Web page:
Common Myths about Hearing Loss

Myths about Hearing Loss

In today’s high-tech world, where knowledge and information are flowing faster than ever before, it’s hard to imagine that many older myths about hearing loss persist. These misconceptions can cause a great deal of harm due to the negative perception that can prevent people from seeking the help of a medical professional. The truth is that there are many causes of hearing loss that can affect people of any age or background. The science and technology surrounding hearing loss has also advanced considerably over the past decade. To help dispel some of the most common myths and misconceptions, we compiled the following list to make things more straightforward and understandable.

Myths about Hearing Loss: The Common Misconceptions about Hearing Loss

Myth– Hearing loss only develops with advanced age.
Truth– Hearing loss can affect anyone of any age. At the same time, some people develop hearing issues as they get older; some are born with hearing difficulties, while others are afflicted later on as teens or adults.

Myth– My primary doctor will know if I am developing hearing issues.
Truth– While it is always a good idea to listen to your primary health provider, they can’t tell you everything all the time. Only a trained audiologist can detect and diagnose hearing loss. If you are experiencing difficulty in hearing, you may need to tell your doctor so that they can refer you to a hearing specialist.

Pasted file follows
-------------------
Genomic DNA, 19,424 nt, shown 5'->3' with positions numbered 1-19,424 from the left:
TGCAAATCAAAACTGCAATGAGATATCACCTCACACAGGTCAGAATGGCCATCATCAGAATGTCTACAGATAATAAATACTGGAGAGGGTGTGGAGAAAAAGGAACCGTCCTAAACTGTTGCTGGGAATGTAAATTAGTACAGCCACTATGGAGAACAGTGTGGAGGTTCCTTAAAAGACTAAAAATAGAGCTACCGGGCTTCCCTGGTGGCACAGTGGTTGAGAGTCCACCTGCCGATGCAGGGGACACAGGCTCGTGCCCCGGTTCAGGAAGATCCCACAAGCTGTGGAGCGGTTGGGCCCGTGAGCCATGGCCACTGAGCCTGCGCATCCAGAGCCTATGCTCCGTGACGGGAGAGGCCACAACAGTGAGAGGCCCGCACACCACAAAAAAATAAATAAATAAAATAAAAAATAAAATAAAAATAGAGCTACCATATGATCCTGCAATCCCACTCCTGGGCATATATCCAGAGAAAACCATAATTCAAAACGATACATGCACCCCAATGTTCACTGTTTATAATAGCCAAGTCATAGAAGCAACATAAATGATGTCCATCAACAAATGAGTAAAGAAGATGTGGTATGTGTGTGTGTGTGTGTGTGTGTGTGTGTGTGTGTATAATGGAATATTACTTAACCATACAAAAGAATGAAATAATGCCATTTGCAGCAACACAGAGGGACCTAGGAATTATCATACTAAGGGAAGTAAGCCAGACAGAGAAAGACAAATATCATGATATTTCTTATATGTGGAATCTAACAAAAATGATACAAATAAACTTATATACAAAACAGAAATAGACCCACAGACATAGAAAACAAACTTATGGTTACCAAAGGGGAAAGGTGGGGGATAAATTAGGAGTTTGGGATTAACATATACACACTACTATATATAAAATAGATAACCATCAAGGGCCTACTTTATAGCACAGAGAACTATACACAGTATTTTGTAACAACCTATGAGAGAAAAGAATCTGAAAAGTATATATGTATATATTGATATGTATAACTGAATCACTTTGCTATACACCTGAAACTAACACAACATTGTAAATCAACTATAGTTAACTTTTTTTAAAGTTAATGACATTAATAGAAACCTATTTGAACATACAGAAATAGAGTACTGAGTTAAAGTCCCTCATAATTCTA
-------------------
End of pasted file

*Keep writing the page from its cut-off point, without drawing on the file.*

Myth– I would notice if I were developing hearing loss.
Truth– While the sudden onset of hearing issues is easy to detect, many conditions are gradual and are not noticed until the condition is severe. Many early signs of hearing damage are subtle and can be mistaken for lack of focus or selective listening. For this reason, it is recommended to have your hearing checked periodically.

Myth– Hearing loss doesn’t affect the rest of my health.
Truth– Probably one of the most dangerous myths, hearing loss could be a symptom of other problematic issues with cognitive or emotional functions. Ignoring the condition of hearing loss can invite a lot more problems as well.

Myth– It seems like I am having hearing issues with only one ear.
Truth– Often, people who are experiencing hearing loss will notice a difference between each ear’s ability to hear. While this may be the case, most likely, if you have hearing loss in one ear, it is present in both.

Myth– Hearing aids are bulky, uncomfortable, and expensive.
Truth– Older models of hearing aid devices will never be forgotten, it seems. Before advancements in miro-technology and ergonomic design, Hearing aid devices were very bulky and could be uncomfortable. However, the newest designs are not only sleek, form-fitting, and much smaller than years past; they are also much less expensive to purchase and maintain.

In the end, the real truth is that your ability to hear is a precious thing and should be taken care of. Make sure to talk to an audiologist to test your hearing regularly.

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